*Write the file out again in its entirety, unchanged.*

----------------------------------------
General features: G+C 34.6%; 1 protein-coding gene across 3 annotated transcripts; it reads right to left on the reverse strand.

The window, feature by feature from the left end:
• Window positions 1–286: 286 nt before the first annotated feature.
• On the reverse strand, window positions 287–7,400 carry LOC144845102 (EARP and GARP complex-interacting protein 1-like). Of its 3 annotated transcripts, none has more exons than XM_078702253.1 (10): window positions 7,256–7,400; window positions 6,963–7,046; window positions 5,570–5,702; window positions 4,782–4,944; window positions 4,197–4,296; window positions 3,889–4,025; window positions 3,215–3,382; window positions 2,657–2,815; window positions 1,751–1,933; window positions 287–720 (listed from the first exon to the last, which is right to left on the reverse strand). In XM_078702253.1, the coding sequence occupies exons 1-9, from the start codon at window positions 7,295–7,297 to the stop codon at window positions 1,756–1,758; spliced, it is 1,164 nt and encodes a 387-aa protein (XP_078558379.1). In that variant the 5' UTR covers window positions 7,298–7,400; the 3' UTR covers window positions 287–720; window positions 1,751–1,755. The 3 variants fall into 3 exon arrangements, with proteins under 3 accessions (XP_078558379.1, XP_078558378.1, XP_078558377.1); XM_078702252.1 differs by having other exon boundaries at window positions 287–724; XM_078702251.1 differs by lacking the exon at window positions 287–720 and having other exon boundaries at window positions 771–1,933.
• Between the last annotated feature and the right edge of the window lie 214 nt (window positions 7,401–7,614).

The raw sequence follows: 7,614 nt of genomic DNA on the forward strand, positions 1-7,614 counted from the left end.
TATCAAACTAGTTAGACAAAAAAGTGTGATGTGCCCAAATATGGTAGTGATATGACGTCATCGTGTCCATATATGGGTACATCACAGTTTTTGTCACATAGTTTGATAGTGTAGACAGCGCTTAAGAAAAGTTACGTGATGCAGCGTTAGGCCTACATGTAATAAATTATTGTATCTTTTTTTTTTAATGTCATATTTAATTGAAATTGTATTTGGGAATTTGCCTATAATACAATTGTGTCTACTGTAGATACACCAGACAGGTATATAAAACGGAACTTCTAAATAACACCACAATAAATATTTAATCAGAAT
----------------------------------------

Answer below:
General features: G+C 34.6%; 1 protein-coding gene across 3 annotated transcripts; it reads right to left on the reverse strand.

The window, feature by feature from the left end:
• Window positions 1–286: 286 nt before the first annotated feature.
• On the reverse strand, window positions 287–7,400 carry LOC144845102 (EARP and GARP complex-interacting protein 1-like). Of its 3 annotated transcripts, none has more exons than XM_078702253.1 (10): window positions 7,256–7,400; window positions 6,963–7,046; window positions 5,570–5,702; window positions 4,782–4,944; window positions 4,197–4,296; window positions 3,889–4,025; window positions 3,215–3,382; window positions 2,657–2,815; window positions 1,751–1,933; window positions 287–720 (listed from the first exon to the last, which is right to left on the reverse strand). In XM_078702253.1, the coding sequence occupies exons 1-9, from the start codon at window positions 7,295–7,297 to the stop codon at window positions 1,756–1,758; spliced, it is 1,164 nt and encodes a 387-aa protein (XP_078558379.1). In that variant the 5' UTR covers window positions 7,298–7,400; the 3' UTR covers window positions 287–720; window positions 1,751–1,755. The 3 variants fall into 3 exon arrangements, with proteins under 3 accessions (XP_078558379.1, XP_078558378.1, XP_078558377.1); XM_078702252.1 differs by having other exon boundaries at window positions 287–724; XM_078702251.1 differs by lacking the exon at window positions 287–720 and having other exon boundaries at window positions 771–1,933.
• Between the last annotated feature and the right edge of the window lie 214 nt (window positions 7,401–7,614).

The raw sequence follows: 7,614 nt of genomic DNA on the forward strand, positions 1-7,614 counted from the left end.
TATCAAACTAGTTAGACAAAAAAGTGTGATGTGCCCAAATATGGTAGTGATATGACGTCATCGTGTCCATATATGGGTACATCACAGTTTTTGTCACATAGTTTGATAGTGTAGACAGCGCTTAAGAAAAGTTACGTGATGCAGCGTTAGGCCTACATGTAATAAATTATTGTATCTTTTTTTTTTAATGTCATATTTAATTGAAATTGTATTTGGGAATTTGCCTATAATACAATTGTGTCTACTGTAGATACACCAGACAGGTATATAAAACGGAACTTCTAAATAACACCACAATAAATATTTAATCAGAAT